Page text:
France's Richest Soccer Team Out-Earns 14 of Its Rivals Combined

  • Paris Saint-Germain had revenue of 484 million euros in 2015
  • Qatar-backed squad loads roster with stars like Ibrahimovic

Paris Saint-Germain's Zlatan Ibrahimovic.

Photographer: Elsa/Getty Images

Qatar-backed Paris Saint-Germain’s dominance on the soccer field in France is matched only by its financial clout: The team last year generated more income than 14 of its rivals put together.

PSG had revenue of 484 million euros ($547 million) in 2015, according to data released Tuesday by French soccer’s licensing authority. That’s more than four times the income of the league’s second-biggest cash generator, AS Monaco, which made 117.4 million euros, and 19 times that of the lowest earner, RC Lens.

Propelled by the largess of the gas-rich Qatari government, PSG has brought some of the planet’s best soccer players to a league that for years has been known to export its top talent to richer rivals in England and Spain. PSG won the league title this season with eight games to spare.

In the league-clinching 9-0 win over Troyes, Swedish striker Zlatan Ibrahimovic scored four goals. He’s among a roster filled with global stars including South American attackers Angel Di Maria and Edinson Cavani. Brazil national team defender David Luiz, Marquinhos and Thiago Silva compete on defense. The team’s 2015 payroll was 254.9 million euros, 2.5 times more than the next highest-wage payer, Marseille.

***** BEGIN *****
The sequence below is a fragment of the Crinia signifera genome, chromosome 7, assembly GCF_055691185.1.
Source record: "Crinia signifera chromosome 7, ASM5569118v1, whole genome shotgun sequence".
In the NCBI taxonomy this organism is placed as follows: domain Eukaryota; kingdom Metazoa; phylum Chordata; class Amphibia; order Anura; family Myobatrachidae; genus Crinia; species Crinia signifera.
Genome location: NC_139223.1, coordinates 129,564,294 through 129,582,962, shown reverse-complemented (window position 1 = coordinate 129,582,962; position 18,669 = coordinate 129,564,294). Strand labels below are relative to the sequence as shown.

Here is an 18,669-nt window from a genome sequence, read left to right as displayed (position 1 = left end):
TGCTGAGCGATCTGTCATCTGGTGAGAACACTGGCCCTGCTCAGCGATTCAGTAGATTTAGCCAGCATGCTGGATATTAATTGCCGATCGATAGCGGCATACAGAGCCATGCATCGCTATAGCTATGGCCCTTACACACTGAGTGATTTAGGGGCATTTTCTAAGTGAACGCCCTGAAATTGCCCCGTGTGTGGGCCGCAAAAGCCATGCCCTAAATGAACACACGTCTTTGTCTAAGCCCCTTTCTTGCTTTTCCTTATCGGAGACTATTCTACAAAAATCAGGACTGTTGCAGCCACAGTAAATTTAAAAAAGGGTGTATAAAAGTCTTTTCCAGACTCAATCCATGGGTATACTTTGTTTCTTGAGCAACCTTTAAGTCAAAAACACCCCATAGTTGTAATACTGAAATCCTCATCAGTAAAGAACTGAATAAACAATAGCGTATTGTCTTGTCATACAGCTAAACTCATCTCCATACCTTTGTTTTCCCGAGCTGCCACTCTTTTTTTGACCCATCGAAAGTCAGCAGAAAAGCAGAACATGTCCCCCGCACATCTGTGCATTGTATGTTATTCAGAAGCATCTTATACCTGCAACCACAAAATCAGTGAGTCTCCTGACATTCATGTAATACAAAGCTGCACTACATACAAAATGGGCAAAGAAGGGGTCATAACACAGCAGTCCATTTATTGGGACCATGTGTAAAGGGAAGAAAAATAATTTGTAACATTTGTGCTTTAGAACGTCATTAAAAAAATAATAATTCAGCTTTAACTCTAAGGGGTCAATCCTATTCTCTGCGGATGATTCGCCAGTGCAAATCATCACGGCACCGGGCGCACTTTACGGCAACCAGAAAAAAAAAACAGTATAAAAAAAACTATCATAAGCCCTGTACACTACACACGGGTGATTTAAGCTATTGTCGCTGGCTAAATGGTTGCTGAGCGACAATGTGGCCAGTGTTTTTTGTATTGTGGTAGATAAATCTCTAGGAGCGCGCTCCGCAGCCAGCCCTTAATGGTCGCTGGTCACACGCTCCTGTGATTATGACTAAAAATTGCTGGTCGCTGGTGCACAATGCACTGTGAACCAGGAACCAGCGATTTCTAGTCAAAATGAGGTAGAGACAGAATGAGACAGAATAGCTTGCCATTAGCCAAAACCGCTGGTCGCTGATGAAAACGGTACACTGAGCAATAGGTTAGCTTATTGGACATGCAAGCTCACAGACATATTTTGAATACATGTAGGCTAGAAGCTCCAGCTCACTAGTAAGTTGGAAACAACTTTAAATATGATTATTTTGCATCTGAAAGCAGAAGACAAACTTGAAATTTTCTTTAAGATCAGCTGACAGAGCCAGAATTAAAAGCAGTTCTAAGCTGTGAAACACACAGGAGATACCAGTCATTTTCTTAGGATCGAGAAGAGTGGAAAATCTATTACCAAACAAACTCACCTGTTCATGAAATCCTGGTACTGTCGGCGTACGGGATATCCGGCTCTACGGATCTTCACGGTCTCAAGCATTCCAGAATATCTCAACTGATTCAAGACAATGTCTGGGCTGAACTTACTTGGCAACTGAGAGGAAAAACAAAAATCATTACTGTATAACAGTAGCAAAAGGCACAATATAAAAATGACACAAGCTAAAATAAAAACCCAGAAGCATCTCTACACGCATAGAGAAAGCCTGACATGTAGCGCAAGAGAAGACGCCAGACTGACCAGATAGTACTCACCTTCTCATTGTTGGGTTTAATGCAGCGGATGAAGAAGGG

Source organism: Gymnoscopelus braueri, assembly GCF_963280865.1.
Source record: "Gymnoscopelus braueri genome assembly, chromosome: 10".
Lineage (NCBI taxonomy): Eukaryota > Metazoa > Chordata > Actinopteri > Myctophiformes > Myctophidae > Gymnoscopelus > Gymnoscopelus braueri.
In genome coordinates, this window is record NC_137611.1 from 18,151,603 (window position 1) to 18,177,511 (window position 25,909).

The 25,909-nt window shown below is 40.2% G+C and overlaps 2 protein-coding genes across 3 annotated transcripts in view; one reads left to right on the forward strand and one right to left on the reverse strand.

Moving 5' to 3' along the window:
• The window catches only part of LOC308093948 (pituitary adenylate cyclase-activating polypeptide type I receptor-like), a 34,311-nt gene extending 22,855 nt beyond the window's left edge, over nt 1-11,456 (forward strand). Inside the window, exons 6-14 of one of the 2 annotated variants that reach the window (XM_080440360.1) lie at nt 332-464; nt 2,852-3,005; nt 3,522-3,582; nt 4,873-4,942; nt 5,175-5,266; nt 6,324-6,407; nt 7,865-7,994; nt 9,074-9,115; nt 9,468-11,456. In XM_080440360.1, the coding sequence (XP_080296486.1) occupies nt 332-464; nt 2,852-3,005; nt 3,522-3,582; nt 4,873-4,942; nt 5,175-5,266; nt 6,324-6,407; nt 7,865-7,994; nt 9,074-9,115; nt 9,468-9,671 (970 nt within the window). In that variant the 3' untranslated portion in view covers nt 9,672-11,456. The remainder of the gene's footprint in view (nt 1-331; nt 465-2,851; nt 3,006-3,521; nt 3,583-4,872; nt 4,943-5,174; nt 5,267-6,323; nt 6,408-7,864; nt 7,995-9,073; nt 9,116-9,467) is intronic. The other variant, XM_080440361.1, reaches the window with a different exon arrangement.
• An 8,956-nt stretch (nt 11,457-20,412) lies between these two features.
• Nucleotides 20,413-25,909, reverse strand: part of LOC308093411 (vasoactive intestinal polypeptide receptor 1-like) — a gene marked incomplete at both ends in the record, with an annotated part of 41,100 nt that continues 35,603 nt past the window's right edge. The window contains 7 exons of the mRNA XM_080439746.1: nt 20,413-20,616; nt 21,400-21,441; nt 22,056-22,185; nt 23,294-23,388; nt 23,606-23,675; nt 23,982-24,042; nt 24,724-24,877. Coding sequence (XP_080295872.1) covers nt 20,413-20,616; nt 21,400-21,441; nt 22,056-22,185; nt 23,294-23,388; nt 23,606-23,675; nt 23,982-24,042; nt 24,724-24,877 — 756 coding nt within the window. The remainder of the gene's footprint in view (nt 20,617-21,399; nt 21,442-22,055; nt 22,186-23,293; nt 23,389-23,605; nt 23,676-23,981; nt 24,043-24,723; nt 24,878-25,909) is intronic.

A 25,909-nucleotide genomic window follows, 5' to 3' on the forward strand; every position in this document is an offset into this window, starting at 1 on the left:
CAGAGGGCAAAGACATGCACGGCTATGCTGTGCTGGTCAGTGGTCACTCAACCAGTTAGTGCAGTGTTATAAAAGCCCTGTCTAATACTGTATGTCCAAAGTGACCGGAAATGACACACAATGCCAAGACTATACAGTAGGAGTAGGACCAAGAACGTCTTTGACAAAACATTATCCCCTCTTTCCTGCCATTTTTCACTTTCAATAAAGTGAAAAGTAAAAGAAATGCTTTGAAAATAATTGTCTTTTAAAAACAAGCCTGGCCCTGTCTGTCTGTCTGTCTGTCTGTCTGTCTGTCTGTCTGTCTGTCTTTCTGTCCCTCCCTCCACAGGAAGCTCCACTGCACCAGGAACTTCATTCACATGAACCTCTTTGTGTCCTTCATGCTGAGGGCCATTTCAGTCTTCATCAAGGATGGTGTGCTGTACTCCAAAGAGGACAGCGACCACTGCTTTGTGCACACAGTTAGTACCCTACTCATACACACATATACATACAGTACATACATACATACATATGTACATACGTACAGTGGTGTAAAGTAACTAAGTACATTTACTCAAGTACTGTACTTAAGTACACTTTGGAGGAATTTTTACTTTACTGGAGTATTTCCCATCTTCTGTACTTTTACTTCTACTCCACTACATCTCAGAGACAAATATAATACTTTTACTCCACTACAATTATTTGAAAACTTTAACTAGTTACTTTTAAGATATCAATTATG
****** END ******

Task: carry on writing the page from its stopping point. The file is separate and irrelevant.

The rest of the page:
A PSG spokesman didn’t respond to a request for comment.

‘Fair Value’

The biggest component of PSG’s income, 205 million euros, is booked under a category called “other products.” That probably refers to an agreement valued at as much as 200 million euros a year with the Qatar Tourism Authority. European soccer’s governing body has said in the past that the deal didn’t pass it’s “fair value” test when it assessed the finances of teams competing in elite European club competitions. Under its rules, teams must limit losses or face sanctions. In 2014, PSG received a record fine and was ordered to cut the size of its roster for breaking the rules.

The financial gulf in France is far higher than that in soccer’s richest league, England’s Premier League. Teams there share domestic and television revenue, with a portion of the income based on where teams finish in the league. Last season’s last-place team, Queens Park Rangers, got 64.9 million pounds ($94.6 million) in payments from the league, about 30 million pounds less than champion Chelsea. Teams make additional income from sponsorship, retail and ticket sales.

PSG’s helped push the league’s total revenue to 1.4 billion euros. Without PSG, the other 19 teams combined to generate 941 million euros, according to the data.

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